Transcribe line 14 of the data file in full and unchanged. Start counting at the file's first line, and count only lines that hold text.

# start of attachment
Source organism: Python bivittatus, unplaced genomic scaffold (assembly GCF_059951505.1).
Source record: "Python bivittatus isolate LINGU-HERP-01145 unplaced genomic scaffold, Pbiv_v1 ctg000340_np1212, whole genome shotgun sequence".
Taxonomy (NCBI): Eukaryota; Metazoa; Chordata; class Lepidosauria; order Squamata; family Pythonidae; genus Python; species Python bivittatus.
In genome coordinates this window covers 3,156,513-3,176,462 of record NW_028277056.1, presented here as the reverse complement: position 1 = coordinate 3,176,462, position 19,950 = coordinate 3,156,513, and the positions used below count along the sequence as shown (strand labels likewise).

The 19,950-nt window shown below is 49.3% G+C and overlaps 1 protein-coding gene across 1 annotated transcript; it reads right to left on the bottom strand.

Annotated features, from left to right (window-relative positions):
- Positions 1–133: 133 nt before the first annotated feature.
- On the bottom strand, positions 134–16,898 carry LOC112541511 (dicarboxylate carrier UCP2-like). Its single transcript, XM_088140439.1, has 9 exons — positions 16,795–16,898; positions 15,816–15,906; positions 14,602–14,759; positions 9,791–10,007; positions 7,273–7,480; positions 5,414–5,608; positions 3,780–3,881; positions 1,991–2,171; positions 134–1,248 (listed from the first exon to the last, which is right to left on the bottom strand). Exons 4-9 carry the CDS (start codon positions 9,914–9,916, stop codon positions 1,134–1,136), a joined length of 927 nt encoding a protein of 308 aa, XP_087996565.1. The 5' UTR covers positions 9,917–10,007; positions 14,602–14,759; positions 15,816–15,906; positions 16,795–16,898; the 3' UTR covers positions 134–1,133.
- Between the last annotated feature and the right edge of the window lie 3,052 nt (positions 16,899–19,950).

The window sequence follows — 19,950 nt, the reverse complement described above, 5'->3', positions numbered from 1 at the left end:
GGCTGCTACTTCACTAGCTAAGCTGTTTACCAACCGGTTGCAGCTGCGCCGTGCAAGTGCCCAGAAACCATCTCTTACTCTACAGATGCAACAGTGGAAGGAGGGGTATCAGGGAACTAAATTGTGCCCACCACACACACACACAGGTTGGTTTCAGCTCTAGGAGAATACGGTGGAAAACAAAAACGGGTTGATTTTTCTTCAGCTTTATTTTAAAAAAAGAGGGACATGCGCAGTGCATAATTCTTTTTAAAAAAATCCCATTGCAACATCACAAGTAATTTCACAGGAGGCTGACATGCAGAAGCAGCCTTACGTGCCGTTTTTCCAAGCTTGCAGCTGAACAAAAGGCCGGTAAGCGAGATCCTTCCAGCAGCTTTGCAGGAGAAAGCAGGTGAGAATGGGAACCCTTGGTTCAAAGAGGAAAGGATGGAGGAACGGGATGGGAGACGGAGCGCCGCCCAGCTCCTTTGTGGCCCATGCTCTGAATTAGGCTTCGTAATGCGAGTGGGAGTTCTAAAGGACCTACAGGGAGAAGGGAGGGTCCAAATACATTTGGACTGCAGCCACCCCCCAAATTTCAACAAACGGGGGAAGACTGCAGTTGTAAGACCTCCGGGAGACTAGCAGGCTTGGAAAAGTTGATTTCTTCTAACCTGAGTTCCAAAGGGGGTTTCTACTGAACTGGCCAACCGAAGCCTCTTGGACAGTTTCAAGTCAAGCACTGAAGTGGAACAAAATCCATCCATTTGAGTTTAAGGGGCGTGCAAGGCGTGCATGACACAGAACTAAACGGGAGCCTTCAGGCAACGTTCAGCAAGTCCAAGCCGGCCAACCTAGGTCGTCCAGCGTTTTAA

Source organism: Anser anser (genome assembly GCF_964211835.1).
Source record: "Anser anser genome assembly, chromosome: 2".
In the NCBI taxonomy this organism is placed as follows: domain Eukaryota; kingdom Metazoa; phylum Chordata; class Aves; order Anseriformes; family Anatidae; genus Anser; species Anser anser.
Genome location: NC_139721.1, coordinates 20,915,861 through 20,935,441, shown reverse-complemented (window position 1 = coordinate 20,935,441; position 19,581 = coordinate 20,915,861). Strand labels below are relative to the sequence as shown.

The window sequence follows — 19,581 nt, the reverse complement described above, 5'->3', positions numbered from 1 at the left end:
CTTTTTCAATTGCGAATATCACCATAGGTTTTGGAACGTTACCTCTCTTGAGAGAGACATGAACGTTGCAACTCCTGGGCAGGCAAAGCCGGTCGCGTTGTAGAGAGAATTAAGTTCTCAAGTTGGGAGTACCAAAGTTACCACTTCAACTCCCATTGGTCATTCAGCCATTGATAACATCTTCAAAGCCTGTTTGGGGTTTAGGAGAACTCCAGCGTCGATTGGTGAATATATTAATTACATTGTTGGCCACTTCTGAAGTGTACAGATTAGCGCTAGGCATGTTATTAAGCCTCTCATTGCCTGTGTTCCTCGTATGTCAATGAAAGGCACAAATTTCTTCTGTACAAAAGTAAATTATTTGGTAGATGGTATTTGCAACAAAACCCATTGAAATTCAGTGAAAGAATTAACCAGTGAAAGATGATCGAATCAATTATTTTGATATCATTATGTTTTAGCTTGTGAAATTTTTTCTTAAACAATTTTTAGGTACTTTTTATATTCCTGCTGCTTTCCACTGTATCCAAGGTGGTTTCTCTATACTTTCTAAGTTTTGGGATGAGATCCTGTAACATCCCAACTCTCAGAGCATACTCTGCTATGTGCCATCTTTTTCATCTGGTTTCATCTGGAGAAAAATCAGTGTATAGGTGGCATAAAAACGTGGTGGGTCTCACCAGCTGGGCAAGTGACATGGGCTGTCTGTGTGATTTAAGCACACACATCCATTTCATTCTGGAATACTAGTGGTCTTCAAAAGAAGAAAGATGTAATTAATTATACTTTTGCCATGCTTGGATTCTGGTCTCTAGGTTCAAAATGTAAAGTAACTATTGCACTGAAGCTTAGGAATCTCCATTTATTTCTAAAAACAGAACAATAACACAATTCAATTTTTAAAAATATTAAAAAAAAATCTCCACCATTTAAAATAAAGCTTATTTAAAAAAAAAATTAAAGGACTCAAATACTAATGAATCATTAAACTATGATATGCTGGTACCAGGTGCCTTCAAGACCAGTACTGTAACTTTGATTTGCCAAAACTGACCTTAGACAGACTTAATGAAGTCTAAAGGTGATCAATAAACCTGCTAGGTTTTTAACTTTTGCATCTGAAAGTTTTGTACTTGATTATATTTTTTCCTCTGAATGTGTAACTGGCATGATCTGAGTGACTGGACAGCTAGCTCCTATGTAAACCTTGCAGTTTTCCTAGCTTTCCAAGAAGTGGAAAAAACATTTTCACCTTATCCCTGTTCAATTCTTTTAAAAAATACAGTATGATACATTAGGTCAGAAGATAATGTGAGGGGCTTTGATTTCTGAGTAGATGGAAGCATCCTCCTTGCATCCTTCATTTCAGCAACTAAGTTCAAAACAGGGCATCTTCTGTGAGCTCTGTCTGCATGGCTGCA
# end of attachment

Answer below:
In the NCBI taxonomy this organism is placed as follows: domain Eukaryota; kingdom Metazoa; phylum Chordata; class Aves; order Anseriformes; family Anatidae; genus Anser; species Anser anser.